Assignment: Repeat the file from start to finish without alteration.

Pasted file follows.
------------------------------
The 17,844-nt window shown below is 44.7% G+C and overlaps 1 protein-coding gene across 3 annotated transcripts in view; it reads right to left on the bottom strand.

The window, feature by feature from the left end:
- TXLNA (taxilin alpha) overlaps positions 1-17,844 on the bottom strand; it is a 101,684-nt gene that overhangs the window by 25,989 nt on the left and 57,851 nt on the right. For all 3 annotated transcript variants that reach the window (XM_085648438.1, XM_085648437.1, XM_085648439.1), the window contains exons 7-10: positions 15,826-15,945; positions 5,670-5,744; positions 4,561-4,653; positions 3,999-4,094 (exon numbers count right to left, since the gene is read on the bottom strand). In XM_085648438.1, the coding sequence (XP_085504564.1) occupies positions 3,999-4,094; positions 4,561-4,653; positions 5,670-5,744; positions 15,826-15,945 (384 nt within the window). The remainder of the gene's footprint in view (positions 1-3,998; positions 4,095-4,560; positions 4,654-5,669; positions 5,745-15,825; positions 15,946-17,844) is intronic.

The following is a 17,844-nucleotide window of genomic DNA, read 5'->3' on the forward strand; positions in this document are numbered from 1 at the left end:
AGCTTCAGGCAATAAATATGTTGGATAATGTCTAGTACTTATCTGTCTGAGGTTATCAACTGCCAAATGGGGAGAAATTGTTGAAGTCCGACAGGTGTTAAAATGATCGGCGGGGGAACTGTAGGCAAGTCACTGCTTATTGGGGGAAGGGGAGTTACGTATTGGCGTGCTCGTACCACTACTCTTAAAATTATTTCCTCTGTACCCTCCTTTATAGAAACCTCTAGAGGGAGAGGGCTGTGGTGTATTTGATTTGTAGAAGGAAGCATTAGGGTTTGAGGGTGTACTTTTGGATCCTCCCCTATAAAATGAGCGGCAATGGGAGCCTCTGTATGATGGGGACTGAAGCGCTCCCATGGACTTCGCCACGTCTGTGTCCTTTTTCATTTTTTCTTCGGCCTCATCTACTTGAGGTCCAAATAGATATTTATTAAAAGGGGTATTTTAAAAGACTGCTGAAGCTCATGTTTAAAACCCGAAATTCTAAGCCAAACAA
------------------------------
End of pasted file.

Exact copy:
The 17,844-nt window shown below is 44.7% G+C and overlaps 1 protein-coding gene across 3 annotated transcripts in view; it reads right to left on the bottom strand.

The window, feature by feature from the left end:
- TXLNA (taxilin alpha) overlaps positions 1-17,844 on the bottom strand; it is a 101,684-nt gene that overhangs the window by 25,989 nt on the left and 57,851 nt on the right. For all 3 annotated transcript variants that reach the window (XM_085648438.1, XM_085648437.1, XM_085648439.1), the window contains exons 7-10: positions 15,826-15,945; positions 5,670-5,744; positions 4,561-4,653; positions 3,999-4,094 (exon numbers count right to left, since the gene is read on the bottom strand). In XM_085648438.1, the coding sequence (XP_085504564.1) occupies positions 3,999-4,094; positions 4,561-4,653; positions 5,670-5,744; positions 15,826-15,945 (384 nt within the window). The remainder of the gene's footprint in view (positions 1-3,998; positions 4,095-4,560; positions 4,654-5,669; positions 5,745-15,825; positions 15,946-17,844) is intronic.

The following is a 17,844-nucleotide window of genomic DNA, read 5'->3' on the forward strand; positions in this document are numbered from 1 at the left end:
AGCTTCAGGCAATAAATATGTTGGATAATGTCTAGTACTTATCTGTCTGAGGTTATCAACTGCCAAATGGGGAGAAATTGTTGAAGTCCGACAGGTGTTAAAATGATCGGCGGGGGAACTGTAGGCAAGTCACTGCTTATTGGGGGAAGGGGAGTTACGTATTGGCGTGCTCGTACCACTACTCTTAAAATTATTTCCTCTGTACCCTCCTTTATAGAAACCTCTAGAGGGAGAGGGCTGTGGTGTATTTGATTTGTAGAAGGAAGCATTAGGGTTTGAGGGTGTACTTTTGGATCCTCCCCTATAAAATGAGCGGCAATGGGAGCCTCTGTATGATGGGGACTGAAGCGCTCCCATGGACTTCGCCACGTCTGTGTCCTTTTTCATTTTTTCTTCGGCCTCATCTACTTGAGGTCCAAATAGATATTTATTAAAAGGGGTATTTTAAAAGACTGCTGAAGCTCATGTTTAAAACCCGAAATTCTAAGCCAAACAA